Tens of thousands of NSW residents are under evacuation orders today after 100mm of rain swamped many catchments, sending rivers and dams beyond containment lines – with more wet weather still to come.
For Sydney, rain is likely to continue this afternoon before easing overnight, though the system is then set to move north to the Central Coast and Hunter region.
The Insurance Council of Australia (ICA) told insuranceNEWS.com.au today that it is still assessing the situation and awaiting clearer information.
The deluge comes after the insured loss estimate from floods that struck NSW and Queensland in February/March jumped to $4.8 billion, making them Australia’s costliest weather event in two decades – only surpassed by the 1999 Sydney hailstorm and 1974’s Cyclone Tracy in normalised terms.
Insurers are already dealing with around 225,000 flood-related claims from earlier events. About 30% have been closed and $1.5 billion paid to policyholders so far.
“We have another at least 24 hours to go before we hear that the rains may subside,” NSW SES Commissioner Carlene York said. “The ground is saturated and the rivers are fast-flowing. The dams are overflowing, so it is particularly dangerous out there, particularly in the Hawkesbury-Nepean.”
The Bureau of Meteorology (BOM) says a number of locations from Newcastle to the Illawarra received more than 100mm of rainfall in the past 24 hours, and continued downpours are expected along the NSW coast for the remainder of the week.
Warragamba Dam in Sydney’s southwest has been spilling since the early hours of Sunday morning, and the Australian Defence Force has stepped in with manpower and aircraft to assist. Seven evacuation centres have been established to accommodate the 32,000 Australians affected by evacuation orders. Tere has been one fatality reported so far – a man who died when his kayak overturned.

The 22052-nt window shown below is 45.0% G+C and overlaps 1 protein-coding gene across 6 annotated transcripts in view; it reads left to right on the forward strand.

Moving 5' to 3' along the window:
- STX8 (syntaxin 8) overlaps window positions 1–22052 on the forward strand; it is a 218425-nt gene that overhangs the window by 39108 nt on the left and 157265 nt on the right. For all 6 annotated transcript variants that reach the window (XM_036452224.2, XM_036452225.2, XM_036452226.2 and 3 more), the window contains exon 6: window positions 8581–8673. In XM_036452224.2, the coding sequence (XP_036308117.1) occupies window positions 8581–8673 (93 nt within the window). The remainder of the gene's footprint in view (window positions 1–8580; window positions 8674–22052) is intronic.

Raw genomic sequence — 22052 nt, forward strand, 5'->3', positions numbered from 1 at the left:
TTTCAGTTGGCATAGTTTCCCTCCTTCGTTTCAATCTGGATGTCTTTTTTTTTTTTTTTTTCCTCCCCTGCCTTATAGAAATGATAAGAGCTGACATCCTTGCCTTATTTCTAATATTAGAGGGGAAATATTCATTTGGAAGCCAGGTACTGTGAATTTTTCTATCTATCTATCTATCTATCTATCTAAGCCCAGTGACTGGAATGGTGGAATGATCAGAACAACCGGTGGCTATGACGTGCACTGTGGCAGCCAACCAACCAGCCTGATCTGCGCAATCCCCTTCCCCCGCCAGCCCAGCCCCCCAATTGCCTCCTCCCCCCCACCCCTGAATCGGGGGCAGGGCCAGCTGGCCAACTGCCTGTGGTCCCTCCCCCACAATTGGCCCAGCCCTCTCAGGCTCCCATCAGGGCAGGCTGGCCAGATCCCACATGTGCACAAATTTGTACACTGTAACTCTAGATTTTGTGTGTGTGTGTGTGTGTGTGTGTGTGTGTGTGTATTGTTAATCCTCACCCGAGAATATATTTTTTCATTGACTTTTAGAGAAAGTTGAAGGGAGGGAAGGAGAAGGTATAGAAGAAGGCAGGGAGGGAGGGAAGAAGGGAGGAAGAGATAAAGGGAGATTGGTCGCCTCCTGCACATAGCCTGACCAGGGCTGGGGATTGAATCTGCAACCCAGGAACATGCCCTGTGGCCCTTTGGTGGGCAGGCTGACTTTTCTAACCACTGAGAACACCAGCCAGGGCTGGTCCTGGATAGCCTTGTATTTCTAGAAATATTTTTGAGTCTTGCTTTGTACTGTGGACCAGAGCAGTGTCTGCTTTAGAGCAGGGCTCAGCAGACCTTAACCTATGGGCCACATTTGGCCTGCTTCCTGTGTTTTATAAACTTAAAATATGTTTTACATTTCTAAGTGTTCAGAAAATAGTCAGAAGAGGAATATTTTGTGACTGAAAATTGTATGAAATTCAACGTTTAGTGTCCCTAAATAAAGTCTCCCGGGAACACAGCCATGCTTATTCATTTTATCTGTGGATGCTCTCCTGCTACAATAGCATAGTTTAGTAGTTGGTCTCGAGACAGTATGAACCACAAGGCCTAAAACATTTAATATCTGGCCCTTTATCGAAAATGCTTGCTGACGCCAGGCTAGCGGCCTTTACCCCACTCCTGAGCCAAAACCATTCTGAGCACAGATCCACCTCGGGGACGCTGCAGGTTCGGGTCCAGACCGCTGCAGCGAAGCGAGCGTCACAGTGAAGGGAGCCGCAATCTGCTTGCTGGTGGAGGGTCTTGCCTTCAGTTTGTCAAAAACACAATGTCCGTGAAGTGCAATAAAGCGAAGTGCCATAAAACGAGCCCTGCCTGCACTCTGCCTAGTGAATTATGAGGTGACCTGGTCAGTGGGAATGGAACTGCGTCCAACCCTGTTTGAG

“For many communities, this is the fourth flood they have seen in less than 18 months,” NSW Minister for Emergency Services and Resilience and Minister for Flood Recovery Steph Cooke said.
“Some of those images are truly heartbreaking – seeing people’s homes [and] lives turned upside-down again, and their livelihoods very much impacted.”
BOM Meteorologist Jane Golding says the accumulation of rainfall for some locations is expected to be “very high” again today.
“The catchments are not drying out and so any follow-up systems that we get over the next couple of weeks – we are still in east-coast-low season – means the flood risk does remain.”
The numbers were “comparable to what we saw in March,” Ms Golding says. But rather than occurring over seven days, “this time we are seeing really high rainfall rates on individual days”.
The bureau expects major riverine flooding to begin in Windsor this afternoon before reaching Wiseman’s Ferry tomorrow, with flash floods also possible.
“The flood levels are high, the water is flowing really quickly. It is dangerous out on the rivers, and we do have some more rain to fall which means the flash-flood risk is not over yet either,” Ms Golding said.
Also keeping emergency services busy today was a Hong Kong-registered bulk carrier with 21 crew that left Wollongong this morning and lost power. Tugboats were being sent to help it out to sea.
“It has been very difficult time for many months,” NSW Premier Dominic Perrottet said. “To have this flood event off the back of others makes it more challenging.”
He says there have been 116 flood rescues in recent days, and 1593 requests for assistance.
Blacktown Mayor Tony Bleasdale OAM says major policy and infrastructure changes are needed if population growth is to continue in areas like his in Sydney’s west.
“We can’t continue to build if in fact we’re risking people’s lives … We just cannot continue to build in flood prone areas unless we put in place a whole range of mitigation policies that can really reduce the risk because at the end of the day, we need to be able to evacuate people from these areas,” he told ABC NewsRadio’s Thomas Oriti.